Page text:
"Boys" make up 50 percent of the sex trafficked victims in the U.S
The modern response to commercial sexual exploitation of minors has been driven by a centralized view of the victim: predominantly a girl, rescued by law enforcement, who doesn’t engage in self-help. This more popular ‘sex trafficking narrative' has tended to focus on the plight of women and young girls, while young boys have been essentially left out in research, policy and practice. Yet, studies show that boys are as equally affected by sex trafficking as girls and along with trans-gendered youth are considered a high-risk, hidden population.
According to a 2008 John Jay College study in New York, Commercial Sexual Exploitation of Children in New York’, as high as 50 percent of commercial sexually exploited children in the United States were boys alone. These findings coincide with a more recently released study, “And Boys Too” by End Child Prostitution, Child Pornography and the Trafficking of Children for Sexual Purpose (ECPAT-USA), which discovered that boys make up almost half of the victims. Of the 40 informants contacted in the ECPAT study, 18 said they would serve boys.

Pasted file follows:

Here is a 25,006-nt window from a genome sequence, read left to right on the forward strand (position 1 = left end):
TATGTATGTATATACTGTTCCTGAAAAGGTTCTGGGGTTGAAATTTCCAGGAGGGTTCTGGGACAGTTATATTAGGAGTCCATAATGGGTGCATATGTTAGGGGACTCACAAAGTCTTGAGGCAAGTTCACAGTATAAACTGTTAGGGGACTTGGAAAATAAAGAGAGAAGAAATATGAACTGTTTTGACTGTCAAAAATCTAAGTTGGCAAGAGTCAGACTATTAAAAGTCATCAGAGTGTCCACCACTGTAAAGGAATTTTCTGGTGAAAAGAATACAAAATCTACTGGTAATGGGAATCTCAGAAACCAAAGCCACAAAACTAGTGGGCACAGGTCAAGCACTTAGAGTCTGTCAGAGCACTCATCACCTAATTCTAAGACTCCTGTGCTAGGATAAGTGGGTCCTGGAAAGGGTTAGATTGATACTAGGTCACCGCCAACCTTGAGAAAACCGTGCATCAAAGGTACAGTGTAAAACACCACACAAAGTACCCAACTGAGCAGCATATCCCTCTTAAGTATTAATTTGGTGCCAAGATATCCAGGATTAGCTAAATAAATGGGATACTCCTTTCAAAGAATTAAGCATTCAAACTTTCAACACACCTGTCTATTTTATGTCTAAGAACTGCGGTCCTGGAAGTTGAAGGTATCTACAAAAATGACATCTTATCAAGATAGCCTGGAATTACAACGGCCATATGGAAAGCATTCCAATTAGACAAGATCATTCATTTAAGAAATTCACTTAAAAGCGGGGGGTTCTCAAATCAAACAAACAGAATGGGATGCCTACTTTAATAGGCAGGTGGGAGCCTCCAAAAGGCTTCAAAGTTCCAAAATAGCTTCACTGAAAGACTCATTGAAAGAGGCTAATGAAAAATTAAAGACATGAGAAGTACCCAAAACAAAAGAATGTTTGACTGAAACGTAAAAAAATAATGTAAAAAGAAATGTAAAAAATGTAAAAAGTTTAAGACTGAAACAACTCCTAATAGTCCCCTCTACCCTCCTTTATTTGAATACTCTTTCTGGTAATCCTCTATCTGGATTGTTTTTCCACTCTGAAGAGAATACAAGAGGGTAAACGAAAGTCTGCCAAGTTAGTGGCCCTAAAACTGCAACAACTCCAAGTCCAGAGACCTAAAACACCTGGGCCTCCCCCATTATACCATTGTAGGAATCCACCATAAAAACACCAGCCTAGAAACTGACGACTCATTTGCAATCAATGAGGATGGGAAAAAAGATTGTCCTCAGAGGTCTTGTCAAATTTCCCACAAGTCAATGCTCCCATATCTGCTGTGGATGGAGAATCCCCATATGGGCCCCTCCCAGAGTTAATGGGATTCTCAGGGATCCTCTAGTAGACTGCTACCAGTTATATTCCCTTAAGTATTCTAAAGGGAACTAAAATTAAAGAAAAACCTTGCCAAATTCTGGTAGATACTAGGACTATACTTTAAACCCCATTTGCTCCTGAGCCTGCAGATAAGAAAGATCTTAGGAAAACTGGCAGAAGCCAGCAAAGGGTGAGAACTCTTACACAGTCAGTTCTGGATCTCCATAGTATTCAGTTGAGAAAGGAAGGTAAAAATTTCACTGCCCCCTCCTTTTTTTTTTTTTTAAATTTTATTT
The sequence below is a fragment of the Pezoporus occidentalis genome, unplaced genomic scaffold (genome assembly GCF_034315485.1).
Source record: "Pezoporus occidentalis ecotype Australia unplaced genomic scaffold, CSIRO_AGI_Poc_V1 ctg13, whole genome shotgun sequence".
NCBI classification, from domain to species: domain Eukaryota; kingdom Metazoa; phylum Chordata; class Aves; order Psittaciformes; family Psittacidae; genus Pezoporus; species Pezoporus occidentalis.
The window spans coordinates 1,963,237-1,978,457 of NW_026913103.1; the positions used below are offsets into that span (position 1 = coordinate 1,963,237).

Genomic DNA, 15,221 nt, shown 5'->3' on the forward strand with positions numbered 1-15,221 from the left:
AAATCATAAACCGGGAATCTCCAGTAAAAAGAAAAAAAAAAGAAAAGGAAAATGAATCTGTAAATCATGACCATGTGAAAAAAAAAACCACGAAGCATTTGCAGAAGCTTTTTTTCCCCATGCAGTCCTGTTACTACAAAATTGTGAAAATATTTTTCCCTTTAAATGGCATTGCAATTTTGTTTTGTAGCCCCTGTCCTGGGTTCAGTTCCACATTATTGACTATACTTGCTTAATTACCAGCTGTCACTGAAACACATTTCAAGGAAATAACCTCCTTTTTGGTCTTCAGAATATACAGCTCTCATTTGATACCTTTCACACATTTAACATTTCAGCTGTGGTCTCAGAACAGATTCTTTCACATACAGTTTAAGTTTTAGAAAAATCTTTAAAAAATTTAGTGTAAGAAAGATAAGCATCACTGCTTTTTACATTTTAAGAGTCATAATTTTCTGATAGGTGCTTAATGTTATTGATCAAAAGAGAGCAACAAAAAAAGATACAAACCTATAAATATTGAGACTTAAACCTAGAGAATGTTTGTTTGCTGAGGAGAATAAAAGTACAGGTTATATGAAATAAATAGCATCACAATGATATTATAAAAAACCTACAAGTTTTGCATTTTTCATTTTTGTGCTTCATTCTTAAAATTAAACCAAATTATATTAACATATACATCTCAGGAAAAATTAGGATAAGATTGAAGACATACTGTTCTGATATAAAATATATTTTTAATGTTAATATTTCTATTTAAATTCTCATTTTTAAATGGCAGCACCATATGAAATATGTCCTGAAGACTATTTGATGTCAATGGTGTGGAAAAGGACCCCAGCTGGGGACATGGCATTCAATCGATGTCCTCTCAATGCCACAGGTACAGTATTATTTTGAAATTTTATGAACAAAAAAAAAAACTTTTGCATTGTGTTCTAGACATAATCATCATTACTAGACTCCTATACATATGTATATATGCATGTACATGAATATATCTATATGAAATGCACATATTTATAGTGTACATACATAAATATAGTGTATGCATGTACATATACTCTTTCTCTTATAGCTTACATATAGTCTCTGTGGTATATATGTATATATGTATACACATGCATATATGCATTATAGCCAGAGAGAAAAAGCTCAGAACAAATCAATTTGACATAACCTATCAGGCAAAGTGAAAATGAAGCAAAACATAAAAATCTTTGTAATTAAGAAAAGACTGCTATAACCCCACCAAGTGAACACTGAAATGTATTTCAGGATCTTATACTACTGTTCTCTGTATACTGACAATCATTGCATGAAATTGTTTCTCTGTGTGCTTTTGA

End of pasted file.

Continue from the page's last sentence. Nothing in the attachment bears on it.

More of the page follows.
"Women" make up buyers and traffickers as well
According to the John Jay study, most trafficked children predominantly serve white males between 25 and 55 years old, with a preference for older, wealthy white males. However, 40 percent of boys and 11 percent of the girls surveyed said that they had served a female client, with 13 percent of the boys exclusively serving female clients.